#5    spacecowboy342

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Posted 30 August 2013 - 02:49 AM

View Postcacoseraph, on 30 August 2013 - 02:25 AM, said:

I thought maybe something like that, but it seems that the article made more of a point that it is the heat of the gas rather than velocity preventing crossing the event horizon.  That's what made me think maybe it was radiant pressure related.

I could totally see the velocity thing, though...  like a gravity sling for fast moving particles that are not directly pointed inside the event horizon.  Which leads to another question.  Since the mass (and maybe spin? little vague on the physics of it) of a blackhole determines its gravity well and event horizon and I believe gravity slinging transfers the velocity from the more massive object to the smaller object, does that mean that process would diminish the black hole somehow?
Is heat of a gas not a measure of the kinetic energy of the molecules of that gas? Kinetic energy would seem to me to equate to velocity, but I'm not a physicist. I don't think the process you describe would diminish the BH(except in the case of Hawking radiation) other than perhaps to affect it's spin somewhat,but I am guessing here


#6    cacoseraph

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Posted 30 August 2013 - 04:54 AM

View Postspacecowboy342, on 30 August 2013 - 02:49 AM, said:

Is heat of a gas not a measure of the kinetic energy of the molecules of that gas? Kinetic energy would seem to me to equate to velocity, but I'm not a physicist. I don't think the process you describe would diminish the BH(except in the case of Hawking radiation) other than perhaps to affect it's spin somewhat,but I am guessing here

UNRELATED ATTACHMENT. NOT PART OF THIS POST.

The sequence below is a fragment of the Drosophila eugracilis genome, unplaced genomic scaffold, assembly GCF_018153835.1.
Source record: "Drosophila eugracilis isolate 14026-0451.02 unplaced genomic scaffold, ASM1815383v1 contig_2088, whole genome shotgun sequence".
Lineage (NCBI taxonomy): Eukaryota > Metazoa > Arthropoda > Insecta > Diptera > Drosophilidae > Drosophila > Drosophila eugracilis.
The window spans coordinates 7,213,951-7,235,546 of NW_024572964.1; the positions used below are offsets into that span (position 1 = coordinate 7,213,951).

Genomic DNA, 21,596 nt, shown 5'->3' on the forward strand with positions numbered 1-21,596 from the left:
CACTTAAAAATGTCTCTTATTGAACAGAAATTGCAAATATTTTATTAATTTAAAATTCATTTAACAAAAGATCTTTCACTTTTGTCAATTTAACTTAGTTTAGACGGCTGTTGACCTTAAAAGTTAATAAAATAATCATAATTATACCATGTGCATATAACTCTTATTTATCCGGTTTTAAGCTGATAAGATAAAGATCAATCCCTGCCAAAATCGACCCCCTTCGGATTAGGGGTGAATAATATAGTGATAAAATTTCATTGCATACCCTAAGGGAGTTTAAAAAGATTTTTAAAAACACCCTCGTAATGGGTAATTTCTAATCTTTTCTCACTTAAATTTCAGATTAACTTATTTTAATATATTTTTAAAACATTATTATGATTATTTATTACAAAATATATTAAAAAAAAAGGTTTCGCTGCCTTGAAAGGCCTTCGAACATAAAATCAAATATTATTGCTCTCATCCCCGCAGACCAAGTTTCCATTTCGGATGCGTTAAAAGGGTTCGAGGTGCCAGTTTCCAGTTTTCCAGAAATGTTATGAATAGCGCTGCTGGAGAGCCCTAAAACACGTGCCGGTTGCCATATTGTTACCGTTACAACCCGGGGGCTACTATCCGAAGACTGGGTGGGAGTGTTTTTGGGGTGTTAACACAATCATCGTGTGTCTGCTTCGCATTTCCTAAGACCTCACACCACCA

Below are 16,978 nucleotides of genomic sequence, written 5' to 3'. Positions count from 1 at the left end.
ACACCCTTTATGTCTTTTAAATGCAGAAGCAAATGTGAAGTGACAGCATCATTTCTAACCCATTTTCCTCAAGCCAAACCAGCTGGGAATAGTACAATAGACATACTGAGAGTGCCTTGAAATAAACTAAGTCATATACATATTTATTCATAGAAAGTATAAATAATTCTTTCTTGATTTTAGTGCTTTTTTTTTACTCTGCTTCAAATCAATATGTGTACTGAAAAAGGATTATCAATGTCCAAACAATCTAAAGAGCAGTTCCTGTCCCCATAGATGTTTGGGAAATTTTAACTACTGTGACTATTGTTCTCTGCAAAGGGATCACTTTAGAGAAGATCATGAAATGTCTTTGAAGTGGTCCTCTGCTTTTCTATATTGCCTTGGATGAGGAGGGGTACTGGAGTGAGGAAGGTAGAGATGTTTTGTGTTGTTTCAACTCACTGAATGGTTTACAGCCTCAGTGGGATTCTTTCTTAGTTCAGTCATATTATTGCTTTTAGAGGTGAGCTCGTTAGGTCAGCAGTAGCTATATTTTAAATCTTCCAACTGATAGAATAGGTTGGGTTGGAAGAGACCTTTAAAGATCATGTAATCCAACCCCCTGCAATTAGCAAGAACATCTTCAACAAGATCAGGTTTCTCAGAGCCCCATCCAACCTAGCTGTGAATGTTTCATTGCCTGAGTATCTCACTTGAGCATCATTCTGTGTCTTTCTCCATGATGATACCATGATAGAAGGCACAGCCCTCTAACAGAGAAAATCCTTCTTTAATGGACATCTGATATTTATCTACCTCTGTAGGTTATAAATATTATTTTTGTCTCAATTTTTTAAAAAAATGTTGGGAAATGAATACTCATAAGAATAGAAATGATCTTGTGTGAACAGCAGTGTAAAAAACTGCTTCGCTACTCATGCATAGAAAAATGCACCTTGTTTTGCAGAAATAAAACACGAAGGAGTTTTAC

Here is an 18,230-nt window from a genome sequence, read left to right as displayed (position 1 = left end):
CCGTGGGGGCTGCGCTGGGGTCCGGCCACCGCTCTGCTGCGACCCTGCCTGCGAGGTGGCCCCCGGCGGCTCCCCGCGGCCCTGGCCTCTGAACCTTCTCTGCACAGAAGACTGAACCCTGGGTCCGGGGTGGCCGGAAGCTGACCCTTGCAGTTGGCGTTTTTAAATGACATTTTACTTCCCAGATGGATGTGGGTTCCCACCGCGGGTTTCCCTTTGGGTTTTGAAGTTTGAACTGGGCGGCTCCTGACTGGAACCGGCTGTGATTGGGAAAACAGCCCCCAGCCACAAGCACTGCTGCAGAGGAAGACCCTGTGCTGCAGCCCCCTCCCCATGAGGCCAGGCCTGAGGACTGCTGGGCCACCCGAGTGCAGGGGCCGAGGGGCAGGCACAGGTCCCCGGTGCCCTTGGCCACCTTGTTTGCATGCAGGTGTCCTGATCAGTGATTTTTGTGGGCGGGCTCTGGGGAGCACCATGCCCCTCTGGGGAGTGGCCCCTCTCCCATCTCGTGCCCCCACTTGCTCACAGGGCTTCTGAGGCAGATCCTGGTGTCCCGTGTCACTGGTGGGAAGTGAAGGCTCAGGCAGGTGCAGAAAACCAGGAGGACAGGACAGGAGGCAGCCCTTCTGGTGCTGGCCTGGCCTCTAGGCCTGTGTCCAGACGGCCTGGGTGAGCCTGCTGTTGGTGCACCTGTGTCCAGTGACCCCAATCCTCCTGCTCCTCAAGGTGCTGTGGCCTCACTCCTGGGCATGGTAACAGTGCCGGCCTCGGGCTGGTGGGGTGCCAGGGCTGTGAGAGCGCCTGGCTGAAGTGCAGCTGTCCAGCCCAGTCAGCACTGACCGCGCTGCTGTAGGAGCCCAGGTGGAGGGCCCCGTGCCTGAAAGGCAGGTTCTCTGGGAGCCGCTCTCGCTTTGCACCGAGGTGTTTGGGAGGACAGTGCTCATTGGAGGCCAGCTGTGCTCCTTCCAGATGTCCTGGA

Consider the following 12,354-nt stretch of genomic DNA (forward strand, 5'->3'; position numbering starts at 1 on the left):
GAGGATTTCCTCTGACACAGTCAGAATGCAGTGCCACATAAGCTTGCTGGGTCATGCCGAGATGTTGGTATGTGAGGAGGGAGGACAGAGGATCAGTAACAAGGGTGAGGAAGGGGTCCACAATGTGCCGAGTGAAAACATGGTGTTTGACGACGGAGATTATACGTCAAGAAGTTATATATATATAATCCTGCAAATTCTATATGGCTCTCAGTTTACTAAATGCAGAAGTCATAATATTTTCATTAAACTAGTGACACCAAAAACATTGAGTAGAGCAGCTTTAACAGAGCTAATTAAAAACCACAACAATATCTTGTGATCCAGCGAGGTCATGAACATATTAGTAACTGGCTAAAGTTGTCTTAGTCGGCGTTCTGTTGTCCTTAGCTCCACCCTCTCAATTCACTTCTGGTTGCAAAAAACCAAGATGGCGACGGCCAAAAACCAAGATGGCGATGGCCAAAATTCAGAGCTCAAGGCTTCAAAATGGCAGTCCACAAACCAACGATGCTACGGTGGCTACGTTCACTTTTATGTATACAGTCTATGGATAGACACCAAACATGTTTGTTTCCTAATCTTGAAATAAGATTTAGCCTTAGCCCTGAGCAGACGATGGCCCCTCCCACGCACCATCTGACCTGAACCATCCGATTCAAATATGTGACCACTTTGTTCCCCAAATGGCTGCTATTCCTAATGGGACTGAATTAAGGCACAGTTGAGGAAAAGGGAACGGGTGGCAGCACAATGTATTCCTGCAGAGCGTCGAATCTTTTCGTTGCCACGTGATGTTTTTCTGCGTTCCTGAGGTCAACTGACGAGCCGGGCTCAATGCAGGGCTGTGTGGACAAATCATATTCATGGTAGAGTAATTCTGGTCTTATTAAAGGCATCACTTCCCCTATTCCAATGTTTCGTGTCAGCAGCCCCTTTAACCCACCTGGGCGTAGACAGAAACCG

This is past my personal knowledge.  I know that temperature is a measure of movement of molecules or something like that.  So, in a sense, it seems that you would be correct.

The diminish question could be summed up kind of like, our universe seems to never give something for nothing.  If the particles being directed away do gain velocity it seems like their gain requires a loss somewhere else.  Since it seems like in a two actor play when one actor gains velocity the other actor must lose... something.  Of course, limiting the play to two actors could easily be wrong and such a gross over simplification that the only appropriate response is laughter.


#7    sepulchrave

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Posted 30 August 2013 - 06:51 AM

In this circumstances, temperature is a measure of the incoherent, or randomly directed kinetic energy of an collection of particles.

I am not an expert in this field, but I think the mechanism at play here is that as some particles fall towards the black hole (i.e. take on a coherent direction) they greatly increase the scattering of nearby particles, directing them away from the black hole.

Very simply speaking, I would say it is analogous to the case of ``warm air rising''.